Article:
Logic will defeat anger. Anger, even when it is justified, can quickly become irrational.


Remind yourself that the world is not out to get you, you are just experiencing some rough spots on your journey. Do this each time you feel anger getting the best of you, and it will help you get a more balanced perspective.

Sometimes, our anger and frustration are caused by very real and inescapable problems. The belief that every problem has a solution can add to our frustration when we find out this is not always the case. In this situation, do not focus on finding the solution but on how you handle and face the problem. Resolve to give it your best. Do not punish yourself if a solution does not come right away. You will be less likely to lose patience and fall into all-or-nothing thinking, even if the problem does not get solved right away.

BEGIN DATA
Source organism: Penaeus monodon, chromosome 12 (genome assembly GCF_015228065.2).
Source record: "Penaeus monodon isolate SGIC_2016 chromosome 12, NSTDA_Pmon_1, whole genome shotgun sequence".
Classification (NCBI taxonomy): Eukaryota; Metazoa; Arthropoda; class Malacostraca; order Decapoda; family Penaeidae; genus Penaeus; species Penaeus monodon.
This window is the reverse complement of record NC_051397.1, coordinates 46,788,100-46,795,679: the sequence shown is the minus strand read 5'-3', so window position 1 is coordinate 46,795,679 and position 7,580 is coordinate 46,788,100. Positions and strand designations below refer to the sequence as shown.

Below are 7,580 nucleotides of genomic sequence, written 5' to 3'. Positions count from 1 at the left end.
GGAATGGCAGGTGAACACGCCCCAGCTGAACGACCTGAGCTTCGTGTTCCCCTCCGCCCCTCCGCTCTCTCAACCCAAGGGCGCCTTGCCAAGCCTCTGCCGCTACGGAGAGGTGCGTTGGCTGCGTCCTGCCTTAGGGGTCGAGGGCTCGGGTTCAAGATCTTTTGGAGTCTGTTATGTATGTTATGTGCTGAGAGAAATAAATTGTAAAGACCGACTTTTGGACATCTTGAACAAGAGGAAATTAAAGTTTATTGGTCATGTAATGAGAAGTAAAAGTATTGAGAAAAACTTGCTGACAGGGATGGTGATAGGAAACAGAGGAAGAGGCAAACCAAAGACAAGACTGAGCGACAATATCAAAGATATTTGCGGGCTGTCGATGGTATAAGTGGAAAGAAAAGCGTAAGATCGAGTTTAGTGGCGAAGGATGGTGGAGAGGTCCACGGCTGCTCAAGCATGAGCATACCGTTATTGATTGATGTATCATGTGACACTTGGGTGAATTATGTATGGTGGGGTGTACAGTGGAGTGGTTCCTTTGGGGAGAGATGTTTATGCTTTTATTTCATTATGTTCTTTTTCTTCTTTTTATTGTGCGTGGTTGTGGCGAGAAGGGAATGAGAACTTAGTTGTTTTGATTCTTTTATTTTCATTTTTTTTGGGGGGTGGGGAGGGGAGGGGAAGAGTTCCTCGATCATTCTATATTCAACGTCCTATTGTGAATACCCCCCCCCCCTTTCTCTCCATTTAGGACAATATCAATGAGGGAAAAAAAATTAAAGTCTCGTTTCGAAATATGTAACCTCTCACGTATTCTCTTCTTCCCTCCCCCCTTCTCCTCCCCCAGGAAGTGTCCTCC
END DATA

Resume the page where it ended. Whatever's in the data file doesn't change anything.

Humor can help defuse anger. It can help you get a more balanced perspective. Humor can take the edge off your fury. Humor can unknot a tense situation. There are two cautions in using humor. First, do not try to “laugh off” your problems. Use humor to help you face them more constructively. Second, do not give in to harsh, sarcastic humor. Anger is a serious emotion, but it is often accompanied by ideas, that if examined, can make you laugh.

You cannot eliminate anger. Life will be filled with frustration, pain, loss, and the unpredictable actions of others. You cannot change that, but you can change the way you let such events effect you. Controlling your angry responses can keep them from becoming a danger for you.

By: Martha Jenkins

© 2015 Alliance Training and Consulting, Inc.